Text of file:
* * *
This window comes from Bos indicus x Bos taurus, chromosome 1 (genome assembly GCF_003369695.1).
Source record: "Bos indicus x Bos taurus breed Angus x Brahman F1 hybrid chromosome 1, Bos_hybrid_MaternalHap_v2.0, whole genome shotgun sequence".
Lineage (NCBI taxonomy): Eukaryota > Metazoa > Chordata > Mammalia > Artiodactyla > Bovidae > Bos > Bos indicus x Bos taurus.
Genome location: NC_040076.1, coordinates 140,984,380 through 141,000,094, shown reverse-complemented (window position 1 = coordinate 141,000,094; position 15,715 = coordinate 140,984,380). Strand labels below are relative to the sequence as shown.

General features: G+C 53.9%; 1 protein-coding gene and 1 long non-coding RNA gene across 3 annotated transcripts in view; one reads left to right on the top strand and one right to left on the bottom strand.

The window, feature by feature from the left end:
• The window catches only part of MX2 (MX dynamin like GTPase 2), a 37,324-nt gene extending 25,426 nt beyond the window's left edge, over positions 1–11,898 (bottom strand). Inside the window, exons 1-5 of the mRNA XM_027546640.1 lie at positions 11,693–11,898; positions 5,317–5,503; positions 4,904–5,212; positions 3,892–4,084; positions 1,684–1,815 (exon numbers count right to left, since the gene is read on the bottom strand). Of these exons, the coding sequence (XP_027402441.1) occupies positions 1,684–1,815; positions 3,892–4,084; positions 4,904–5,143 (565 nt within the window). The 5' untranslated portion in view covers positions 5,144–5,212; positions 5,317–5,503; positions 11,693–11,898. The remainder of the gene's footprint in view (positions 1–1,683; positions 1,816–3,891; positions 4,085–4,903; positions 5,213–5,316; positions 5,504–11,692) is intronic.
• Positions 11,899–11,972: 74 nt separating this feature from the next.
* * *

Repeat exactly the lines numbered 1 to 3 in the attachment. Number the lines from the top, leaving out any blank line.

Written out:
This window comes from Bos indicus x Bos taurus, chromosome 1 (genome assembly GCF_003369695.1).
Source record: "Bos indicus x Bos taurus breed Angus x Brahman F1 hybrid chromosome 1, Bos_hybrid_MaternalHap_v2.0, whole genome shotgun sequence".
Lineage (NCBI taxonomy): Eukaryota > Metazoa > Chordata > Mammalia > Artiodactyla > Bovidae > Bos > Bos indicus x Bos taurus.